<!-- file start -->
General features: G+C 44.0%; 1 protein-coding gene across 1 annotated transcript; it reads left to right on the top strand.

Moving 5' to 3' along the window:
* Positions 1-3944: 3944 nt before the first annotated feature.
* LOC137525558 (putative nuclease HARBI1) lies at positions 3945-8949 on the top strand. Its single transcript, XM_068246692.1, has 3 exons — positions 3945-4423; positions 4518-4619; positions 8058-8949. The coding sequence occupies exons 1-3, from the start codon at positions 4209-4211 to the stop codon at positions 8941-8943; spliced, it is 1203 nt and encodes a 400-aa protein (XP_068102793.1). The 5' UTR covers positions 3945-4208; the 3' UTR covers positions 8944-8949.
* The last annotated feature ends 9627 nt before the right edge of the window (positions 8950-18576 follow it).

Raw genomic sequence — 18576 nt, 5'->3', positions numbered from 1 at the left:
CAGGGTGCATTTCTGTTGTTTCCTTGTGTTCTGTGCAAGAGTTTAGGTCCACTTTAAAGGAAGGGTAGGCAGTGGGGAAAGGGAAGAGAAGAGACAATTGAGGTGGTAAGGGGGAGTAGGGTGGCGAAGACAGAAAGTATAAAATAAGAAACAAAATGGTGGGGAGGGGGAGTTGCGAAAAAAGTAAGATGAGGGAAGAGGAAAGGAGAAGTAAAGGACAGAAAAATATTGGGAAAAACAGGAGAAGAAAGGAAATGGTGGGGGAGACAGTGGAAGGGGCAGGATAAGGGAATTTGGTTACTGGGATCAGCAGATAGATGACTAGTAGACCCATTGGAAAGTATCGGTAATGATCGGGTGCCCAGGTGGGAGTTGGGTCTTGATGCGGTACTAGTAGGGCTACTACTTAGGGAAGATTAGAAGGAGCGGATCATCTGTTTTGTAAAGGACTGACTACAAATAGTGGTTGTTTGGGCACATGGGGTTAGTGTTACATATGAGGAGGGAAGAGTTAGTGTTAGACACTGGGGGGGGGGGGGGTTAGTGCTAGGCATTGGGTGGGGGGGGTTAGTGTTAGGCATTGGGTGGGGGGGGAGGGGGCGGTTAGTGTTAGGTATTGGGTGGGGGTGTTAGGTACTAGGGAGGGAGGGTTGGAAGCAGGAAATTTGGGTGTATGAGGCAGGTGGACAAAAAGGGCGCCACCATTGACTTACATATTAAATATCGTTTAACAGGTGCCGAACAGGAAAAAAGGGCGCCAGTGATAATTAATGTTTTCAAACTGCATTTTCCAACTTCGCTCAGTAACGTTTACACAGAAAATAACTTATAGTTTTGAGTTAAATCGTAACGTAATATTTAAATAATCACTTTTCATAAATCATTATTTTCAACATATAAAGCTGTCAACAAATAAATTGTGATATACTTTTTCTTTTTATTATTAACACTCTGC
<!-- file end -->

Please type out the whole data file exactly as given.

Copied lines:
General features: G+C 44.0%; 1 protein-coding gene across 1 annotated transcript; it reads left to right on the top strand.

Moving 5' to 3' along the window:
* Positions 1-3944: 3944 nt before the first annotated feature.
* LOC137525558 (putative nuclease HARBI1) lies at positions 3945-8949 on the top strand. Its single transcript, XM_068246692.1, has 3 exons — positions 3945-4423; positions 4518-4619; positions 8058-8949. The coding sequence occupies exons 1-3, from the start codon at positions 4209-4211 to the stop codon at positions 8941-8943; spliced, it is 1203 nt and encodes a 400-aa protein (XP_068102793.1). The 5' UTR covers positions 3945-4208; the 3' UTR covers positions 8944-8949.
* The last annotated feature ends 9627 nt before the right edge of the window (positions 8950-18576 follow it).

Raw genomic sequence — 18576 nt, 5'->3', positions numbered from 1 at the left:
CAGGGTGCATTTCTGTTGTTTCCTTGTGTTCTGTGCAAGAGTTTAGGTCCACTTTAAAGGAAGGGTAGGCAGTGGGGAAAGGGAAGAGAAGAGACAATTGAGGTGGTAAGGGGGAGTAGGGTGGCGAAGACAGAAAGTATAAAATAAGAAACAAAATGGTGGGGAGGGGGAGTTGCGAAAAAAGTAAGATGAGGGAAGAGGAAAGGAGAAGTAAAGGACAGAAAAATATTGGGAAAAACAGGAGAAGAAAGGAAATGGTGGGGGAGACAGTGGAAGGGGCAGGATAAGGGAATTTGGTTACTGGGATCAGCAGATAGATGACTAGTAGACCCATTGGAAAGTATCGGTAATGATCGGGTGCCCAGGTGGGAGTTGGGTCTTGATGCGGTACTAGTAGGGCTACTACTTAGGGAAGATTAGAAGGAGCGGATCATCTGTTTTGTAAAGGACTGACTACAAATAGTGGTTGTTTGGGCACATGGGGTTAGTGTTACATATGAGGAGGGAAGAGTTAGTGTTAGACACTGGGGGGGGGGGGGGTTAGTGCTAGGCATTGGGTGGGGGGGGTTAGTGTTAGGCATTGGGTGGGGGGGGAGGGGGCGGTTAGTGTTAGGTATTGGGTGGGGGTGTTAGGTACTAGGGAGGGAGGGTTGGAAGCAGGAAATTTGGGTGTATGAGGCAGGTGGACAAAAAGGGCGCCACCATTGACTTACATATTAAATATCGTTTAACAGGTGCCGAACAGGAAAAAAGGGCGCCAGTGATAATTAATGTTTTCAAACTGCATTTTCCAACTTCGCTCAGTAACGTTTACACAGAAAATAACTTATAGTTTTGAGTTAAATCGTAACGTAATATTTAAATAATCACTTTTCATAAATCATTATTTTCAACATATAAAGCTGTCAACAAATAAATTGTGATATACTTTTTCTTTTTATTATTAACACTCTGC